Image courtesy of

Image courtesy of

I have been thinking and reading a lot about the concept of grit, as my friend and coach Caroline Adams Miller is writing a book about it and Angela Duckworth, well known for her research in this area, has been writing and speaking on the topic. Grit is all about being resilient. Failing and getting back up. Not expecting to be praised for every little thing and realizing that life is not perfect. The subject is timely given our current societal norms where children and even adults expect to be praised and not criticized; where thinking outside of the box and potentially failing is not valued; and where taking a risk is viewed as the wrong path to take because the result may not be immediate success.

I am completely drawn in by this conversation as I feel l that I have lived a life that has made me develop grit. So, what in the world does grit have to do with macaroni and cheese and green beans?

At age 16 (I am now approaching 49), I sustained a spinal cord injury rendering me a quadriplegic. I couldn’t move from my neck down and at the outset could barely move my arms even though I had some bicep strength. After a month in the hospital, I was transferred to the Burke Rehabilitation Center in White Plains, New York, where I spent the next 8 months adjusting to life in a wheelchair. A component of my rehabilitation included muscle strengthening and the ability to independently complete activities of daily living that were within my capacity.

That fork is a simple tool, but for Sheri it meant independence.

That fork is a simple tool, but for Sheri it meant independence.

After a few months, I gained more control in my arms and I had some bicep strength. I could not (and still cannot) move my fingers and wrists, but through a splint device and a special fork, I was able to hold an eating utensil. Up until a certain point I had been fed each meal by either an aide or a nurse. Breakfast was nonnegotiable, as I was unable to eat in bed independently because I don’t have movement in my triceps; however, when sitting up, I gained enough strength to lift my arms well enough to get food to my mouth, especially my right arm.

A memory, so vivid in my mind from that time, was a night I got my dinner consisting of macaroni and cheese and green beans. One of my favorite nurses, John, came into my room and moved the bedside table with the food tray in front of me. He put my special fork into the pocket on my splint and got all of the food into a position where I could reach it. He then gave me my call bell and started to walk out of the room. When I asked where he was going he said, “You can eat by yourself, call me when you are done.”

I was shocked, angry, scared, and in disbelief. My first reaction was to yell for him to come back, and I did, but that resulted in nothing. I then sat completely still, staring at the plate and I remember tears starting to well up inside and then just crying; heaving sobs in anger and frustration with my tears. To this day, almost 33 years later, I remember looking at the clock: John left the room at precisely 5:30, I cried until 5:50, and then I stared at the plate until 6.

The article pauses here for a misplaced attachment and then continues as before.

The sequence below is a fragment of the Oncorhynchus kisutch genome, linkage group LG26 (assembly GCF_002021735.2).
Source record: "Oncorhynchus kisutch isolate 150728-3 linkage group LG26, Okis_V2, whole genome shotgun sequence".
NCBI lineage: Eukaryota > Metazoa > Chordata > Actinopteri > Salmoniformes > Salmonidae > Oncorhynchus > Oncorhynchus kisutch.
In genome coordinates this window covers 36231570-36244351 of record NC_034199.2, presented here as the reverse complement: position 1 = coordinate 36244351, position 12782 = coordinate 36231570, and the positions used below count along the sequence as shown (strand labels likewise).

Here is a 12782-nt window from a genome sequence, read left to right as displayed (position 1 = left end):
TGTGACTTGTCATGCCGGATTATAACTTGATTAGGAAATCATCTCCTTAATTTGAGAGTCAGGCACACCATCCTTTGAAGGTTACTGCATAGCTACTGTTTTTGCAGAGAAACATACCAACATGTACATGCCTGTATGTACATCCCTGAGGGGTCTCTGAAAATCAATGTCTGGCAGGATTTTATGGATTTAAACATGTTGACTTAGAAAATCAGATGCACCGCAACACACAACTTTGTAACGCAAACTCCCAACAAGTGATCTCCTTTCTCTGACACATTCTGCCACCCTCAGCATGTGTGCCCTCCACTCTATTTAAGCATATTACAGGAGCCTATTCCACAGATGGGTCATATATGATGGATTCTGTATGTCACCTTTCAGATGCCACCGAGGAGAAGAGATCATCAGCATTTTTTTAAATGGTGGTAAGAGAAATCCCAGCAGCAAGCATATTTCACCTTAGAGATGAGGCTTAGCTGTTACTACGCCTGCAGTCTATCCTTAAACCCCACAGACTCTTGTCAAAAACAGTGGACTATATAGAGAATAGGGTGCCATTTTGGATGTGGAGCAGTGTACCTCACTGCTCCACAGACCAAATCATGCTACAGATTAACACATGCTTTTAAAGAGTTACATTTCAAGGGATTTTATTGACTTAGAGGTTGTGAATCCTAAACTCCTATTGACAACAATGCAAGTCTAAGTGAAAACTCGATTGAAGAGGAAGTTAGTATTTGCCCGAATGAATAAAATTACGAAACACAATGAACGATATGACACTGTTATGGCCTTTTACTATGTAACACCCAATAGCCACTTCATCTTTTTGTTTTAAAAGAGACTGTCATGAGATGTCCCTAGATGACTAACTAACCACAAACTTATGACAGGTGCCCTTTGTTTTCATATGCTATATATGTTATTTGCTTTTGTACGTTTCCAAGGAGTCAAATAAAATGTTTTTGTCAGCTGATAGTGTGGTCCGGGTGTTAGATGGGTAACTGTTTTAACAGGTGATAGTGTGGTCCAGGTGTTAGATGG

At 6 p.m., I was hungry. I realized that I was either going to have to try or forgo eating, so I lifted up my arm and stuck my fork into the macaroni and cheese first. About half of the forkful fell off before it got to my mouth, but I succeeded in eating something. My next try was green beans. Again, at least half fell off the fork, this time onto my lap, but I did eat what remained on the fork. I continued to use my arm and my fork to get bites of food and probably lost about half of the meal. But by 6:30, I had eaten some of both and done it by myself. When I finished, I didn’t feel relieved or proud of my accomplishment. I remember feeling tired, resentful and mad at John for making me feed myself. So I called him on the nurses’ bell. When he came back into the room he looked at the plate and said, “Not bad, next time you will likely eat more.” And he picked up my tray of food and took it out of the room.

I put my head down in silence because I didn’t know what to say or do. And then it hit me, for the first time in over six months I had actually done something for myself without help. And it wasn’t some minuscule task. It was one of the most important activities of daily living, feeding myself! It was a victory. It was hard and it was messy, but it was a victory. And each time I fed myself was easier, less tiring, not as frustrating, and resulted in more in my mouth than on the plate or in my lap.

John doesn’t know this, at least I never told him, but now that I think back, he did exactly what he should have. He knew I was ready. He walked out and knew that I would either figure it out or be hungry. And at some point, I would have to try. And taking that first step, trying, resulted in all the supplemental steps and ultimately achieving the results of feeding myself without assistance. And that’s a big deal when you are 16. Did I really want to be out in a public place with someone feeding me? No. Especially not if it is something that I could do for myself.

I’m sure there were times before my infamous macaroni and cheese and green bean dinner where I developed grit. But looking back, that is the day, time and event that sticks in my mind as an example of my being resilient. Trying something that was hard and something that, in my mind, was impossible. To make myself do something that wasn’t going to be perfect, but was a first step in getting to a result. And, in the end, showing myself that if I put my mind to it and I had the capacity and desire, I could do it. I was resilient. I may have had a broken neck, but I also had grit!

Follow the adventures of Sheri Denkensohn-Trott and her husband Tony Trott on